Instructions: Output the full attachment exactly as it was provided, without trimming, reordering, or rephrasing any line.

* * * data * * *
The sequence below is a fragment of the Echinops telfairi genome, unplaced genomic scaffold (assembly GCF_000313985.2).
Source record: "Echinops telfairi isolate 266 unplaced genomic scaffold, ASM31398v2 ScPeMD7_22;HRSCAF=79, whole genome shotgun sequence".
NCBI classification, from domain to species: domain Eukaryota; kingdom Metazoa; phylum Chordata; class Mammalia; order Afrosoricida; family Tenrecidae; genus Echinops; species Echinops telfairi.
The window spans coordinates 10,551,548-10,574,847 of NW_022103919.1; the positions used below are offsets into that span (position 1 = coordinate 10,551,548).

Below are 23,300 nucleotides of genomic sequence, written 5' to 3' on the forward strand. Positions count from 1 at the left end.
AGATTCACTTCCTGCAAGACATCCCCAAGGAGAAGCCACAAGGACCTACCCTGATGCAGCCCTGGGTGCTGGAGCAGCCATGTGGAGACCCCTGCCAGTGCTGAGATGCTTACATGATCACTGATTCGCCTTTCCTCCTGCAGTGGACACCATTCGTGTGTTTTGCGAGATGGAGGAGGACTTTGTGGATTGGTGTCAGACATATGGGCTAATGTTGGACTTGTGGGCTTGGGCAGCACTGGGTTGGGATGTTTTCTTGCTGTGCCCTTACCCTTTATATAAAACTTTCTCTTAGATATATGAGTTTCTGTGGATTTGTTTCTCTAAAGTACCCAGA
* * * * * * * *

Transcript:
The sequence below is a fragment of the Echinops telfairi genome, unplaced genomic scaffold (assembly GCF_000313985.2).
Source record: "Echinops telfairi isolate 266 unplaced genomic scaffold, ASM31398v2 ScPeMD7_22;HRSCAF=79, whole genome shotgun sequence".
NCBI classification, from domain to species: domain Eukaryota; kingdom Metazoa; phylum Chordata; class Mammalia; order Afrosoricida; family Tenrecidae; genus Echinops; species Echinops telfairi.
The window spans coordinates 10,551,548-10,574,847 of NW_022103919.1; the positions used below are offsets into that span (position 1 = coordinate 10,551,548).

Below are 23,300 nucleotides of genomic sequence, written 5' to 3' on the forward strand. Positions count from 1 at the left end.
AGATTCACTTCCTGCAAGACATCCCCAAGGAGAAGCCACAAGGACCTACCCTGATGCAGCCCTGGGTGCTGGAGCAGCCATGTGGAGACCCCTGCCAGTGCTGAGATGCTTACATGATCACTGATTCGCCTTTCCTCCTGCAGTGGACACCATTCGTGTGTTTTGCGAGATGGAGGAGGACTTTGTGGATTGGTGTCAGACATATGGGCTAATGTTGGACTTGTGGGCTTGGGCAGCACTGGGTTGGGATGTTTTCTTGCTGTGCCCTTACCCTTTATATAAAACTTTCTCTTAGATATATGAGTTTCTGTGGATTTGTTTCTCTAAAGTACCCAGA